How to sell advertising space on the website during initial stages?


I'm building a web application for an academic community. I'm relying on advertisements as the revenue model for my business. My website is currently in its very initial stage so, how can I get the advertising contracts early so that I can start generating outputs sooner? Since right now my website doesn't provide a mechanism to buy packages for the advertisements on our site and we currently have no idea when that portion of our app will be ready, what could be other ways to enable buying of packages by customers?

Marketing Strategy Advertising Website Internet

asked Feb 10 '12 at 07:19
18 points
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2 Answers


The most typical solution is to put use Google Adsense. It is ridiculously easy to set up, and you can start generating revenue right away. In theory. The problem is, Google Adsense, as well as other ad services like it, really aren't going to make you a whole lot of money, in most cases.

As an example, I have one website that I have ads on. I got 1,000,000 page loads on that site last year, and I brought in about $400 for the entire year on ads. If your site is just starting, you'll have far fewer page loads, and so far less money as well.

Your other solution is to put a little thing on your site saying "You ad here!" Sell directly to the advertiser, for a fixed price per month. It sounds like that's where you're headed eventually.

You'll always get better payment from something like that, though you'll have to manage the payments and getting the ads from them and everything. You might be able to get as much as 10x as much revenue from that, which in my case, might take me up to $4000 for the full year. It's still not a lot of money. Of course, people only want to pay to place their ads in a place where people will actually see it, and if you only have a handful of visitors, no one will want to pay for it.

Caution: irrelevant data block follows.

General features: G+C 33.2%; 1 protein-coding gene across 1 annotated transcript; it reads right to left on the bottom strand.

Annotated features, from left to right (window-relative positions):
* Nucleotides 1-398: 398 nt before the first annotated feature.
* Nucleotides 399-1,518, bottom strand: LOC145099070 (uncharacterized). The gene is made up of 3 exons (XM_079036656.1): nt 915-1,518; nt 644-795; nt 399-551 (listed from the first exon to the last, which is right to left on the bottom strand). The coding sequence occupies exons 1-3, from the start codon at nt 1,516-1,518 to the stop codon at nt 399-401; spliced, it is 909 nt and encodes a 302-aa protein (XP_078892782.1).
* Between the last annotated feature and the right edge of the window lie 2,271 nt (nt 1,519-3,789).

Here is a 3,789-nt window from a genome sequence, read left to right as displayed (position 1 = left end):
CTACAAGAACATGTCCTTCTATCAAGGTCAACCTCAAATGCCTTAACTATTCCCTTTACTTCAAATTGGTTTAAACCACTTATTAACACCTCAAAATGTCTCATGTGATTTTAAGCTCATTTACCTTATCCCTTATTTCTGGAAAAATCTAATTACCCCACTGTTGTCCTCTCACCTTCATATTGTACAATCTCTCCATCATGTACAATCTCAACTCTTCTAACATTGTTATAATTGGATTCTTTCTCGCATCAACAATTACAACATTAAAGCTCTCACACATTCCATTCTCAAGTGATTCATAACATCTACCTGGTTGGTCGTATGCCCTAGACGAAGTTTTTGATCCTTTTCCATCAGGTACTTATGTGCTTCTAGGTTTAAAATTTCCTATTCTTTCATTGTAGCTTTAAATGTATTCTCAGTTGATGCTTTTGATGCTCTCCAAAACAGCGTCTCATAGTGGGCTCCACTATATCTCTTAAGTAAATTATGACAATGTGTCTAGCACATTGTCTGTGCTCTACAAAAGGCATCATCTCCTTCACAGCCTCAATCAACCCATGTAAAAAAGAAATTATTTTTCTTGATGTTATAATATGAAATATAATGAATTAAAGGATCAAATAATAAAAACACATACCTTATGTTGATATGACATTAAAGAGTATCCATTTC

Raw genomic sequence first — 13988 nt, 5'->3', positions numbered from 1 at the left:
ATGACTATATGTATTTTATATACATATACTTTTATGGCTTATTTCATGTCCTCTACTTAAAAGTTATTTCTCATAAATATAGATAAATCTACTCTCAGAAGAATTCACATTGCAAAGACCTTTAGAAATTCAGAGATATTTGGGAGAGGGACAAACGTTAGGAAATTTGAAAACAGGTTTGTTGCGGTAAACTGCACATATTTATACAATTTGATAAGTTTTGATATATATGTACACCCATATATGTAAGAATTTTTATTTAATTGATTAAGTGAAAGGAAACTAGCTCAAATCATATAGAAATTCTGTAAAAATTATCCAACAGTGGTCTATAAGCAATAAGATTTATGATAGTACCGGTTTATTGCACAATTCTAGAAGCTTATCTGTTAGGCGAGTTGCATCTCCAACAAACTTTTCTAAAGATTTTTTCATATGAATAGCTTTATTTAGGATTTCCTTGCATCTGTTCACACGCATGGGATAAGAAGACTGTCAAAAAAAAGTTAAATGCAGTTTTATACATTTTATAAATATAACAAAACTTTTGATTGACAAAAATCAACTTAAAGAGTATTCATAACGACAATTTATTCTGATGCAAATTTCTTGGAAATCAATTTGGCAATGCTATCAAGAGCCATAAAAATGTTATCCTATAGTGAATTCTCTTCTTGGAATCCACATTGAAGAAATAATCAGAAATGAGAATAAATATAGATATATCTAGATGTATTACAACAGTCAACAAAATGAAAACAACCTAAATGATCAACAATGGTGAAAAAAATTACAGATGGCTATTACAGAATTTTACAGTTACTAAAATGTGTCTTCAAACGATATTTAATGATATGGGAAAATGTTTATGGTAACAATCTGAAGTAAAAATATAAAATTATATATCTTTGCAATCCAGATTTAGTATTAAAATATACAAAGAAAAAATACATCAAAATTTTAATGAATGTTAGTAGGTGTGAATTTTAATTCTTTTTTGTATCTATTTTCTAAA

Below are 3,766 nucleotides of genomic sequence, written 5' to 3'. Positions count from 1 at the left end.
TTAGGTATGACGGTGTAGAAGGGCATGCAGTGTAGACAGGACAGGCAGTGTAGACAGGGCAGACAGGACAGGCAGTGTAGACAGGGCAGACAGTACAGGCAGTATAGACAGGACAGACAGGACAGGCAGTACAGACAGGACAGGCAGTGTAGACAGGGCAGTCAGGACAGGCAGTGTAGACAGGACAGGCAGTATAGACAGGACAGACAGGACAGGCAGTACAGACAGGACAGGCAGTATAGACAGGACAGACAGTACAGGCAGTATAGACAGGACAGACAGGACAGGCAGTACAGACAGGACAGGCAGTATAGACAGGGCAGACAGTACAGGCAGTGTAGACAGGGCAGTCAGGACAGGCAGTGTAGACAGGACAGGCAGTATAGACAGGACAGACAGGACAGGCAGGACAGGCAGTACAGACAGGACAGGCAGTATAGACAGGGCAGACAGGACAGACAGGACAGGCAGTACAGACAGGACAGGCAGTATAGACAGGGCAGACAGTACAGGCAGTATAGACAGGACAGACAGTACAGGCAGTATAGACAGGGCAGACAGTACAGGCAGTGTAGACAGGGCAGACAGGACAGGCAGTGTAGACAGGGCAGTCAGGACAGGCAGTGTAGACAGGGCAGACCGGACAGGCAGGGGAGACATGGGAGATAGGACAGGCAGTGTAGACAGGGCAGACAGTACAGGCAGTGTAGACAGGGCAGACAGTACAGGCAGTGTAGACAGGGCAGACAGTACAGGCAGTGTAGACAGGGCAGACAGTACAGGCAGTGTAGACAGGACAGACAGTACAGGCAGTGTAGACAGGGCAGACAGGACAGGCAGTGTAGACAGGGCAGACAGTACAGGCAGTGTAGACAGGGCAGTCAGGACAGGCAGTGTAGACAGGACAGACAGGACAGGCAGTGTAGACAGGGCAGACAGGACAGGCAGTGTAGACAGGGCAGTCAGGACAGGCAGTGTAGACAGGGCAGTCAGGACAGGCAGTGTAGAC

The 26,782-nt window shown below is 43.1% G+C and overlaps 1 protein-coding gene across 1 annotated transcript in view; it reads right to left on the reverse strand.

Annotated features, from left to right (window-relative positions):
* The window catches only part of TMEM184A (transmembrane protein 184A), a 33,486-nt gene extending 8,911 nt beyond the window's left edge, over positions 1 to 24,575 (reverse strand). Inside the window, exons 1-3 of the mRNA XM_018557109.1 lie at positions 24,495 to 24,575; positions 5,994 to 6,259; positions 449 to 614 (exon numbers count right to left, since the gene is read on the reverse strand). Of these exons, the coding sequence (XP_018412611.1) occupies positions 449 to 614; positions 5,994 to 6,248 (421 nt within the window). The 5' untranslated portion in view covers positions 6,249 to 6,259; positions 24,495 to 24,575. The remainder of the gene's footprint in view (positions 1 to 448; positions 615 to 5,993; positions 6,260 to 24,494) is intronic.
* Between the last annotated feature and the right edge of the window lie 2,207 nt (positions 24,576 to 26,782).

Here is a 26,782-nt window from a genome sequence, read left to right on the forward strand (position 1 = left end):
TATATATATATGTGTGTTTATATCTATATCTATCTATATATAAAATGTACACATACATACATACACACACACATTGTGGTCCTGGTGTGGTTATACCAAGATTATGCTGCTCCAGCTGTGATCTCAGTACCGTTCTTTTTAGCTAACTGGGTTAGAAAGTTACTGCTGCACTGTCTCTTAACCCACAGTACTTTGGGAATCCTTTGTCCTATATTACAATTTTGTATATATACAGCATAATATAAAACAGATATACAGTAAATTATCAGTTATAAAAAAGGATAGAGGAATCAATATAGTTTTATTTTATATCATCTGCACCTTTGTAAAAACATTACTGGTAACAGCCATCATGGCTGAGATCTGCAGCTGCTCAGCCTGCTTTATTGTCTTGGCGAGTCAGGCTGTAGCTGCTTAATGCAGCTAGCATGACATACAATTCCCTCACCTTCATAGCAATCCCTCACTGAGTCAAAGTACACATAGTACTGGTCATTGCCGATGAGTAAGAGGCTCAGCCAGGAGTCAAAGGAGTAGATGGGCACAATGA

In fact, there are very few examples of companies who actually are able to survive solely off of ads.

I'm not trying to discourage you, but I just want to point out that if your entire business model is "Make a website, put ads on it, and profit!" you probably won't be successful. It's a nice way to make up for some of the costs of hosting, and things like that, but contrary to what some folks on the Internet tell you, it's tough to really use this as your only revenue stream and expect to support a business with it.

Go ahead and do ads. Start with Adsense, because it is simple and automatic. Later on you can switch to working with the advertisers directly. But also find other ways to bring in money for your business, because ads probably won't be enough.

answered Feb 10 '12 at 08:31
3,465 points
  • I think this answer is a bit absolute. Ads could work, but it depends on traffic volume. It is hard, but again, what is not hard? Startup by definition is hard. So, trust you gut, and if you believe in an ad based revenue model, I'd say just stick with it. – Jcjc 10 years ago


I'm going to take a slightly different approach.

I agree with Rbwhitaker that Adsense can often be the quickest route to getting advertising up your site. However, as also noted, you're going to get little, if any, revenues in the first few months, so I do think you're better off not doing it. Given it's an academic community I'd suggest that Adsense would do more harm to the reputation and way in which your site is perceived, that the revenues it would bring in.

I don't know which level of education you're targeting, but my view would be to initially try and enter into affiliate deals for products that are likely to appeal to your target audience. As such you'll put banners up on your site and get rewarded for every lead/sign-up. These banners, as they're in tune with the theme of your site, look far less obtrusive than Adsense, which I do feel can make a site feel spammy.

Again as above, my view is please don't rely on ads for your revenue stream. It won't work. Focus instead about good quality content, value added information and getting traction with users through free in-bound marketing. Particularly social media.

And good luck! :)

answered Dec 1 '12 at 08:06
Traffic Cake
139 points

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